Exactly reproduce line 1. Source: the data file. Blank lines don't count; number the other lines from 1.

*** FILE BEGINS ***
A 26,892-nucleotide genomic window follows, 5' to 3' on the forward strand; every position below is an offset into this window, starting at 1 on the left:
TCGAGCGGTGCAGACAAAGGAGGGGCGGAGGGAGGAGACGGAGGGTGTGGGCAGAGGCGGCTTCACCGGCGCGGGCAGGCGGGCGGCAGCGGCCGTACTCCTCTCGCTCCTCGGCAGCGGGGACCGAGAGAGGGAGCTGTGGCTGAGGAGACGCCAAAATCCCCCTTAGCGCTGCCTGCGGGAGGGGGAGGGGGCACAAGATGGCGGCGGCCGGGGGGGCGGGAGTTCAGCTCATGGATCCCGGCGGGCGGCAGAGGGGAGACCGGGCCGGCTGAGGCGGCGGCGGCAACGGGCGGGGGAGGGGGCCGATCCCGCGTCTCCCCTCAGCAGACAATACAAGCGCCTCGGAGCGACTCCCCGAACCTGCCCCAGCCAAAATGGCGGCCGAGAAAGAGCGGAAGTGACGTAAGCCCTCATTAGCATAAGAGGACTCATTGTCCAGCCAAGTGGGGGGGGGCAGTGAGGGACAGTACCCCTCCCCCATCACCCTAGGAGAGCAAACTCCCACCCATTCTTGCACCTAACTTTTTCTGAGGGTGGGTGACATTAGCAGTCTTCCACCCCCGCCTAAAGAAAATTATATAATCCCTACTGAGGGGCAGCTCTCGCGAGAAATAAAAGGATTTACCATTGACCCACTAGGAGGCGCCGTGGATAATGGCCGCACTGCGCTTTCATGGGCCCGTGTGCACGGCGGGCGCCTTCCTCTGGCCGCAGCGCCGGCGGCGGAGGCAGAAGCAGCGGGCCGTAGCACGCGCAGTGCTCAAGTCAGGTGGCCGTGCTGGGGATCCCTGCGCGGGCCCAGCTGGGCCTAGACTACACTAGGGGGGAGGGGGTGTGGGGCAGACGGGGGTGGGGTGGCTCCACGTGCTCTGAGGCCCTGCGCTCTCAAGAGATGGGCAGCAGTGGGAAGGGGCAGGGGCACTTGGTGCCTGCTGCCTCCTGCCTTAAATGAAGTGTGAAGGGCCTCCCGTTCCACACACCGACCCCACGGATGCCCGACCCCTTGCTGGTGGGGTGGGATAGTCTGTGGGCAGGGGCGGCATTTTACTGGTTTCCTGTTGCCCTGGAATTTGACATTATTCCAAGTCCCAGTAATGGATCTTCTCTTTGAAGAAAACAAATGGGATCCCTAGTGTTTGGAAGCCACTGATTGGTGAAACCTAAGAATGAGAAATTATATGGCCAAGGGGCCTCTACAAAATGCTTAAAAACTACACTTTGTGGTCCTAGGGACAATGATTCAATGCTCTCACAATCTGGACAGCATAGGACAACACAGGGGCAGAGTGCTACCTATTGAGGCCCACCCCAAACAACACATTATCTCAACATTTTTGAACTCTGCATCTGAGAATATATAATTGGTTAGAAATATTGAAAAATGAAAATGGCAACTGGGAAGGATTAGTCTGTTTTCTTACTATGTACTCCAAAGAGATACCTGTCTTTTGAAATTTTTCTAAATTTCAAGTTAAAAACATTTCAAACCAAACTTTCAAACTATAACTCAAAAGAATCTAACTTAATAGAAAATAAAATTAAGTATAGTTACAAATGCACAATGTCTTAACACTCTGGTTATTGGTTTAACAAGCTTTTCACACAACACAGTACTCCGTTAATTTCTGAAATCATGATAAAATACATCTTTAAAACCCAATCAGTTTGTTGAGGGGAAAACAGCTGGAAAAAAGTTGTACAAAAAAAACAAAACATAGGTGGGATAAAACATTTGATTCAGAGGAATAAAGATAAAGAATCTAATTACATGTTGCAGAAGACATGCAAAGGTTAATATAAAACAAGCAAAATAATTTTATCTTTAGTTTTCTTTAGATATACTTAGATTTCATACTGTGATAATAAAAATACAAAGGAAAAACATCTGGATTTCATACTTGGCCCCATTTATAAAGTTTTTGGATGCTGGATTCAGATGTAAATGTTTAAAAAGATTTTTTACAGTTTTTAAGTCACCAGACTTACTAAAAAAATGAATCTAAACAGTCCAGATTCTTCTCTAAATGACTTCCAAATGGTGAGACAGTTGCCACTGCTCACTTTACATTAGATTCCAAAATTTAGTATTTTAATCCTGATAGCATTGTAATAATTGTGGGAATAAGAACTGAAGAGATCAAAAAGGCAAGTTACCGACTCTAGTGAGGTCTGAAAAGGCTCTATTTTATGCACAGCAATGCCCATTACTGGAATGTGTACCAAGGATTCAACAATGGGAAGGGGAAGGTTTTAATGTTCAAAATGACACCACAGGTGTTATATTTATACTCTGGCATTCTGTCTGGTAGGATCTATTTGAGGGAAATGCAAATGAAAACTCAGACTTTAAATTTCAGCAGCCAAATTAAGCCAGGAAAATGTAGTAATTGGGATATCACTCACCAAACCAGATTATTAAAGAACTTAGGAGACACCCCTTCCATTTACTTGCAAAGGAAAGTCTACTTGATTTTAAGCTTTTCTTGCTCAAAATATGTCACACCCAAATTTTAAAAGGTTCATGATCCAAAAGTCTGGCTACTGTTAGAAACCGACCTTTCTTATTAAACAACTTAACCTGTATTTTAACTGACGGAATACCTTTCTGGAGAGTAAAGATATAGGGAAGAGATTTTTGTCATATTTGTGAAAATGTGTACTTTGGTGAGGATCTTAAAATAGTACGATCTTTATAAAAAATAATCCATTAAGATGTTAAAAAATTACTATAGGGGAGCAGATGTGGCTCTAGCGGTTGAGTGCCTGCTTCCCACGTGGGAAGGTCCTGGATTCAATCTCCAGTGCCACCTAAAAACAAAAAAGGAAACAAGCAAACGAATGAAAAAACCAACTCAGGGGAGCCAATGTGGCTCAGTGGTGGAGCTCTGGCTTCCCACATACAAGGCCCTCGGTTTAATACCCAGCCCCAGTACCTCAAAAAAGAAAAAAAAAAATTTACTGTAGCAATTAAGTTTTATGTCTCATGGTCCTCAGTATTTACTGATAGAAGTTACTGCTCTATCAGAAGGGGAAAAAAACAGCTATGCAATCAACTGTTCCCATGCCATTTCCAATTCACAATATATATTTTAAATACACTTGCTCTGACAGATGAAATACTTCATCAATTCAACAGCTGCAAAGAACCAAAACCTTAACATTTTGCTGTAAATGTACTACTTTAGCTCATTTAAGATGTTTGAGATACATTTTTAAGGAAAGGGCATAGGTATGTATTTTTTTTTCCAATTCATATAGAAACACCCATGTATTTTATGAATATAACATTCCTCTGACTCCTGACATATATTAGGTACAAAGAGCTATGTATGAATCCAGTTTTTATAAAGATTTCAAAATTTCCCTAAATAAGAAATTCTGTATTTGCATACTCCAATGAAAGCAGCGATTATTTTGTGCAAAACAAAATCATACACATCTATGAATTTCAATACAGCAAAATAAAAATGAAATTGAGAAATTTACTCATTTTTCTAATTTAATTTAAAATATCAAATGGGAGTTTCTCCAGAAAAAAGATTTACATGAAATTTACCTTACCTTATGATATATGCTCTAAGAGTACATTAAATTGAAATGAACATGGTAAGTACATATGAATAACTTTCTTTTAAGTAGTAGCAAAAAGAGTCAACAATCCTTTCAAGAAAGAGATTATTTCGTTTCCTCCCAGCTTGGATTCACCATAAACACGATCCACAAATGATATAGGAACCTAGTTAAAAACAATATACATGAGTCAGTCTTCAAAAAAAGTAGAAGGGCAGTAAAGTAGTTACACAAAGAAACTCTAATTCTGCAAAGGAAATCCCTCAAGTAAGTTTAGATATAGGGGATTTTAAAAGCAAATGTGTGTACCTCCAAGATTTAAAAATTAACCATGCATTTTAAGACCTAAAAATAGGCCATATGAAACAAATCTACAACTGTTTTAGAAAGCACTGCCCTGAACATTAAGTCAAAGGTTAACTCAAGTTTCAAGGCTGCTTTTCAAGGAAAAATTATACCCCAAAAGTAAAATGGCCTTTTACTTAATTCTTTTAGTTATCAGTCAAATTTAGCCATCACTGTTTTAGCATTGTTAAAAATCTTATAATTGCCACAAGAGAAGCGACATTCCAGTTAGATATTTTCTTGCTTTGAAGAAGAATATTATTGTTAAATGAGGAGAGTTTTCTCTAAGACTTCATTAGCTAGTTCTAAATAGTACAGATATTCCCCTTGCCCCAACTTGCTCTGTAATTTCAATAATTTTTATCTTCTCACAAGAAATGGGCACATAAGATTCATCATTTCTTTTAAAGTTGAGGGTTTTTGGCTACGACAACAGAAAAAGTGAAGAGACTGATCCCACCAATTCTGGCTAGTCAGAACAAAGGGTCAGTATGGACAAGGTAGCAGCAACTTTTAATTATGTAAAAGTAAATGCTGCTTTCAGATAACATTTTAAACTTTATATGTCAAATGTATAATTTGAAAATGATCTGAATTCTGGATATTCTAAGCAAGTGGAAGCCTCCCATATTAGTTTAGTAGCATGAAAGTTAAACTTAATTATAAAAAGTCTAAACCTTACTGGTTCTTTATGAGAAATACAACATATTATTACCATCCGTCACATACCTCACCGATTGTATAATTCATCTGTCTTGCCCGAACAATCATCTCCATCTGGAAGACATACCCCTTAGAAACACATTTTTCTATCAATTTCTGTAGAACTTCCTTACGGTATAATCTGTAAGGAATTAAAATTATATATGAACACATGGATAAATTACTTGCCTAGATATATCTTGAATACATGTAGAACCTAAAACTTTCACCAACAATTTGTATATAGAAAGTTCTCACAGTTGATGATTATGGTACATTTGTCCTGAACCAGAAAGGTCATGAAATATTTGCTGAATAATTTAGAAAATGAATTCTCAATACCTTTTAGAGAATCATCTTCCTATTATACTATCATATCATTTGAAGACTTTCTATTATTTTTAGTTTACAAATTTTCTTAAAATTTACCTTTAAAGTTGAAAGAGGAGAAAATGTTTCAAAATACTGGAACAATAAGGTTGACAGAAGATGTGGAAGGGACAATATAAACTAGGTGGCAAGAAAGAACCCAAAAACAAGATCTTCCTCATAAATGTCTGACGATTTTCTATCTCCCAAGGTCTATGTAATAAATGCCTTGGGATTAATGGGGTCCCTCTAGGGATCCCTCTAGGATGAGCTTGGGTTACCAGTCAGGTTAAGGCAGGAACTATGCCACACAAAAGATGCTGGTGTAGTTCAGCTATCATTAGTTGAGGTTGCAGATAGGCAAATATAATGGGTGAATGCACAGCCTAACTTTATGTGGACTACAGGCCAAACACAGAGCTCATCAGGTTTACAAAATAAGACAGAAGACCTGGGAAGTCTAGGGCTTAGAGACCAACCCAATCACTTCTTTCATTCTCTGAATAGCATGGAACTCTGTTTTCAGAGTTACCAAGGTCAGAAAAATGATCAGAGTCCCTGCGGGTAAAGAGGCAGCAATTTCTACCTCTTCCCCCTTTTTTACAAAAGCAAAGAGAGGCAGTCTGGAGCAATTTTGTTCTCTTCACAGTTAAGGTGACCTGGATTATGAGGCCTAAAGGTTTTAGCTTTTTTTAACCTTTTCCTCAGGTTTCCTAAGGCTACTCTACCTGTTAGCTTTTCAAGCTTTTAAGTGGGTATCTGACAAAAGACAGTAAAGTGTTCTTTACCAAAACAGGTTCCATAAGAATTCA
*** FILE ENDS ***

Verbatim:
A 26,892-nucleotide genomic window follows, 5' to 3' on the forward strand; every position below is an offset into this window, starting at 1 on the left: